February 2004: Archives de Pédiatrie: Organe Officiel de la Sociéte Française de Pédiatrie
N Karlberg, H Jalanko, J Perheentupa, M Lipsanen-Nyman
Mulibrey nanism (MUL) is an autosomal recessive disease caused by mutations in the TRIM37 gene encoding the peroxisomal TRIM37 protein of unknown function. In this work, we analysed the clinical characteristics of 85 Finnish patients with MUL, most of whom were homozygous for the Finn major mutation of TRIM37. The patients' hospital records from birth to the time of the diagnosis at age 0.02-52 years (median 2.1 years) were retrospectively analysed. All except four of the patients (95%) had a prenatal onset growth failure without postnatal catch up growth...
February 2004: Journal of Medical Genetics
C Fridman, F Kok, C P Koiffmann
OBJECTIVE: To describe 6 patients with less than 3 years of age that were diagnosed with Prader-Willi syndrome (PWS) due to hypotonia, poor sucking, slight facial anomalies and minor abnormalities of hands and feet. PWS is a neurobehavioural disorder characterized by two distinct phases; in the first, the neonate presents variable degree of hypotonia, feeding problems with none or poor sucking; hypogonadism, characteristic facial features with almond shaped eyes, narrow bifrontal diameter and down-turned corners of the mouth...
May 2000: Jornal de Pediatria
Keiko Yoshida, Hiroshi Yamashita
Women have the most possibility of suffering from mental disorders during pregnancy and postpartum periods in their whole life time. Especially, postnatal depression is not uncommon with an incidence of 10-20%, fortunately a screening system has been developed, and in Japan the Edinburgh Postnatal Depression Scale (EPDS) is now practically used in both hospitals and community health service centers. Additionally most mental disorders during this period are not severely disturbed, so they do not have to be necessarily treated by psychiatrists...
2003: Seishin Shinkeigaku Zasshi, Psychiatria et Neurologia Japonica
Nadine Cox, Randy Hinkle
Although the worldwide incidence of infant botulism is rare, the majority of cases are diagnosed in the United States. An infant can acquire botulism by ingesting Clostridium botulinum spores, which are found in soil or honey products. The spores germinate into bacteria that colonize the bowel and synthesize toxin. As the toxin is absorbed, it irreversibly binds to acetylcholine receptors on motor nerve terminals at neuromuscular junctions. The infant with botulism becomes progressively weak, hypotonic and hyporeflexic, showing bulbar and spinal nerve abnormalities...
April 1, 2002: American Family Physician
M Gunay-Aygun, S Schwartz, S Heeger, M A O'Riordan, S B Cassidy
BACKGROUND: Prader-Willi syndrome (PWS) is a complex, multisystem disorder. Its major clinical features include neonatal hypotonia, developmental delay, short stature, behavioral abnormalities, childhood-onset obesity, hypothalamic hypogonadism, and characteristic appearance. The genetic basis of PWS is also complex. It is caused by absence of expression of the paternally active genes in the PWS critical region on 15q11-q13. In approximately 70% of cases this is the result of deletion of this region from the paternal chromosome 15...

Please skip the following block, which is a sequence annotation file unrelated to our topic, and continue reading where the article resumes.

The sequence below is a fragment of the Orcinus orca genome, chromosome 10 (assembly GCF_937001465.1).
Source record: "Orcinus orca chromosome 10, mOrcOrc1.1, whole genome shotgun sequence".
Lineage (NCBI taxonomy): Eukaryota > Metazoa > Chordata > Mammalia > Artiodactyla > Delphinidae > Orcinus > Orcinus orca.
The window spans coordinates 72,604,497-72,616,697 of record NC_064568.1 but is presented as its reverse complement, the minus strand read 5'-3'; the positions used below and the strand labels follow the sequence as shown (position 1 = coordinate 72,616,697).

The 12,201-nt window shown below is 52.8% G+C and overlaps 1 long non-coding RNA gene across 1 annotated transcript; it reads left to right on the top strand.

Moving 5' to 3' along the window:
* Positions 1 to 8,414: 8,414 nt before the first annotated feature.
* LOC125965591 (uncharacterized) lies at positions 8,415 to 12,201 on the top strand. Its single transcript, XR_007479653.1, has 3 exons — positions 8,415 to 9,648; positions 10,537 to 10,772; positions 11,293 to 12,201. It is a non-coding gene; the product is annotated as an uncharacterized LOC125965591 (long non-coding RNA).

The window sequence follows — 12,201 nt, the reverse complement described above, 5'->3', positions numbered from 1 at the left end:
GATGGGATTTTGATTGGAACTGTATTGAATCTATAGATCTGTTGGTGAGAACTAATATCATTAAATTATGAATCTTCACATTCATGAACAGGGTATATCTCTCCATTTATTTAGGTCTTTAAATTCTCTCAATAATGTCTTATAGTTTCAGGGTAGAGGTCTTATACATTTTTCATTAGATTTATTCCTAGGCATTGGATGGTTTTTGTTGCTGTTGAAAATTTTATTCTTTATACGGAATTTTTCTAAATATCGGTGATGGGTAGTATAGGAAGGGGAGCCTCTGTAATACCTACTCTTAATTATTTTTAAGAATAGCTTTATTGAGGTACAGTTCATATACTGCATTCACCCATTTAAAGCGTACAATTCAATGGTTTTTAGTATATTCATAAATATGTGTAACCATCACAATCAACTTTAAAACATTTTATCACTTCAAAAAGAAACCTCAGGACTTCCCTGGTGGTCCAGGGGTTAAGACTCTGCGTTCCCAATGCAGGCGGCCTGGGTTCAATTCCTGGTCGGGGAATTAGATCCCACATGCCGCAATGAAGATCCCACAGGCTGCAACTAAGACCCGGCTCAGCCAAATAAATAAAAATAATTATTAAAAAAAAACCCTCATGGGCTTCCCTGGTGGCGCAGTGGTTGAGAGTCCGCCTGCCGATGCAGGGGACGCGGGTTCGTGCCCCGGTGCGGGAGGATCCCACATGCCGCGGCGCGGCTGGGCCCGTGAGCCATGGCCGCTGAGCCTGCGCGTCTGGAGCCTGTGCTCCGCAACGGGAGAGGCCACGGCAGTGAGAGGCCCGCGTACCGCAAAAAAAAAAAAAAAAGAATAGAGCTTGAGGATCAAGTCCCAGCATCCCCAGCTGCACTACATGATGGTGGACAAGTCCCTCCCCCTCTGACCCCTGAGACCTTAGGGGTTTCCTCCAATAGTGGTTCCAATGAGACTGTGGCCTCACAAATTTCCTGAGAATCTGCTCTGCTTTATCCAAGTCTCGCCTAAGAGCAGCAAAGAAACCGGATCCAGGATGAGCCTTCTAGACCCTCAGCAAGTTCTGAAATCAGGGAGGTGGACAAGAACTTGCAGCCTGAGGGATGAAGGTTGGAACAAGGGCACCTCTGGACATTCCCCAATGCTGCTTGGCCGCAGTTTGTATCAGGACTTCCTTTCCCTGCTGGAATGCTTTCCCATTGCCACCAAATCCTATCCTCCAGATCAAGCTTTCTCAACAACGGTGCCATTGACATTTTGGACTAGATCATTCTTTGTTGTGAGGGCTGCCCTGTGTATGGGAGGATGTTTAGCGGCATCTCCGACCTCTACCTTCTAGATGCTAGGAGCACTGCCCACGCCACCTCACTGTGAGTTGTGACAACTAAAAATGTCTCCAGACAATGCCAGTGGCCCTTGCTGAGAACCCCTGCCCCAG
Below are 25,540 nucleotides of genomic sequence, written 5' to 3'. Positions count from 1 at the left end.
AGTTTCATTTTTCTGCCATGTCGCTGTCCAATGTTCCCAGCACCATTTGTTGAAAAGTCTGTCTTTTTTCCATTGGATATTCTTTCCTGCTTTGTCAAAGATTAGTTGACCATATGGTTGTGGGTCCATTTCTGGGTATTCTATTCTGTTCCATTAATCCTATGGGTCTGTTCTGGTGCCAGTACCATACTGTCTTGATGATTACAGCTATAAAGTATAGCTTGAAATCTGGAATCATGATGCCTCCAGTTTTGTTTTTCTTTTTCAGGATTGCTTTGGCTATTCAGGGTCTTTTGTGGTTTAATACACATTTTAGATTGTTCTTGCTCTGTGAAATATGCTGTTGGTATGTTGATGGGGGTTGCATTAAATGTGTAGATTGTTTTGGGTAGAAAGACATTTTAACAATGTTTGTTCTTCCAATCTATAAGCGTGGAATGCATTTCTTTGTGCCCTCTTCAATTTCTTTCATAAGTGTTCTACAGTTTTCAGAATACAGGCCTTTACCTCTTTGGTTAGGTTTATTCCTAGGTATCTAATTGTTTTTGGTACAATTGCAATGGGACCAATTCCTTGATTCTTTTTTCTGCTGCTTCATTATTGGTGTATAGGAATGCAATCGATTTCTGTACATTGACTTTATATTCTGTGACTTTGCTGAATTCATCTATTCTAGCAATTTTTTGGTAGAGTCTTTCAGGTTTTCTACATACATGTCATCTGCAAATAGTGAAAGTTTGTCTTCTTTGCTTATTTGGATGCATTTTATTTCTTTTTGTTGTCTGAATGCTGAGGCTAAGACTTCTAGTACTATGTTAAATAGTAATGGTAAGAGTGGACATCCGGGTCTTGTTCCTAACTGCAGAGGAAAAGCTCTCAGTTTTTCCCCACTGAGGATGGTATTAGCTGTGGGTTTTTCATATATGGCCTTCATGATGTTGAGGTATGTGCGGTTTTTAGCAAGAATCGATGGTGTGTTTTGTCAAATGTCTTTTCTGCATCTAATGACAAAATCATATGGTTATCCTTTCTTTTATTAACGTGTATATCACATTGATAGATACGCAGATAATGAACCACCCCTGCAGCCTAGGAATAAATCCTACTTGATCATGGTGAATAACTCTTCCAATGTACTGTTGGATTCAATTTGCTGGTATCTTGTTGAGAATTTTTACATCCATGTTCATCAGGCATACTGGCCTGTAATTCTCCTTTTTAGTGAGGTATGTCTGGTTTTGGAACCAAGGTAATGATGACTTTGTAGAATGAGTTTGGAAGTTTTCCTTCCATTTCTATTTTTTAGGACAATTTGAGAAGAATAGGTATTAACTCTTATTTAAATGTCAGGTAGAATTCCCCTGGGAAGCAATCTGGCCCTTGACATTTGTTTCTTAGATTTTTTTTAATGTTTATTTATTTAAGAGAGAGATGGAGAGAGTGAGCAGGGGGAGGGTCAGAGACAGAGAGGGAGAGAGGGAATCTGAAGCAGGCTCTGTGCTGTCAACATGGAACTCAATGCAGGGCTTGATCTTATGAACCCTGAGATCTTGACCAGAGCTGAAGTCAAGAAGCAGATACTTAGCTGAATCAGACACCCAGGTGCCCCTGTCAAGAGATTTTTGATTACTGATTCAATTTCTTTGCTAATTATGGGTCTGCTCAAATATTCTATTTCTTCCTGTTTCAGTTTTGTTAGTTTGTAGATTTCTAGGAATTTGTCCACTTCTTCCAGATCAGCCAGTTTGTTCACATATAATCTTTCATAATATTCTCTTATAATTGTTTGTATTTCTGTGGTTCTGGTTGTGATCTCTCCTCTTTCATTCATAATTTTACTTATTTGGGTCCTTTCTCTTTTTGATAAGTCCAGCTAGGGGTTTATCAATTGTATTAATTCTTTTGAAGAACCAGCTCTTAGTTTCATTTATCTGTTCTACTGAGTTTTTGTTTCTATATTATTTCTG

November 2001: Pediatrics
I Bostanci, A Sarioģlu, H Ergin, A Akşit, M Cinbiş, N Akalin
A female newborn was admitted with the symptoms of mild respiratory distress, protruding tongue, hypotonicity, cutis marmorata, sclerema, myxedema, abdominal distension, and feeding problems on the first day of life. She had a huge neck mass, a large anterior and posterior fontanel, and hoarse cry. She had no umbilical hernia or jaundice. A history of maternal potassium iodine (expectorant) usage without doctor's advice was obtained; the mother had not attended a clinic throughout the pregnancy. On ultrasonographic examination, the thyroid right lobe was 53 x 31 mm and the left lobe was 34 x 31 mm...
September 2001: Journal of Pediatric Endocrinology & Metabolism: JPEM
A Gangil, A K Patwari, S Aneja, B Ahuja, V K Anand
OBJECTIVE: To determine the magnitude and extent of feeding problems in children with cerebral palsy (CP) and to evaluate the effectiveness of nutritional interventions. DESIGN: Prospective hospital based interventional study. METHOD: Children with cerebral palsy of either sex were enrolled randomly and their parents were interviewed for their perception about feeding problems, nutritional status and for their views about the expected outcome of feeding problems...
August 2001: Indian Pediatrics
M C Pérault, S Favrelière, P Minet, C Remblier
The use of benzodiazepines is not negligible in pregnant woman and self-medication is considerable. To investigate the effects on the fetus of benzodiazepines used during pregnancy, we reviewed animal and clinical studies completed with observations of CRPV (Centres Régionaux de Pharmacovigilance). Pooled results indicate that the risk of malformations associated with first-trimester exposure to benzodiazepines remains small. However, in a fetus exposed essentially to long-acting benzodiazepines on a long-term basis, neonatal hypotonicity, failure to feed and/or withdrawal syndrom could be observed...
September 2000: Thérapie
M Riaz, R Porat, N L Brodsky, H Hurt
OBJECTIVE: To evaluate the effects of maternal magnesium sulfate treatment on newborn outcome. METHODS: Subjects were newborn infants delivered at > or = 34 weeks of gestation whose mothers received a minimum of 12 hours of intravenous MgSO4 therapy before delivery. Control infants were the next born infants of similar gestational age. Outcome recorded at delivery included Apgar scores, whether resuscitation was required, and whether respiratory depression or decreased tone were noted by the physician in attendance...
November 1998: Journal of Perinatology: Official Journal of the California Perinatal Association
K G Monaghan, D L Van Dyke, G L Feldman
We report on a 24-year old woman with an Xq duplication and findings suggestive of Prader-Willi syndrome (PWS). Her birth weight was at the 3rd centile and her birth length was less than the 3rd centile. She was hypotonic and had a weak cry as an infant. There were no feeding difficulties, although her mother reports that as an infant, she was "small for her age." Excessive weight gain began between 3 and 4 years. The patient's development was delayed and she received special education. She has a history of hiding food...
November 16, 1998: American Journal of Medical Genetics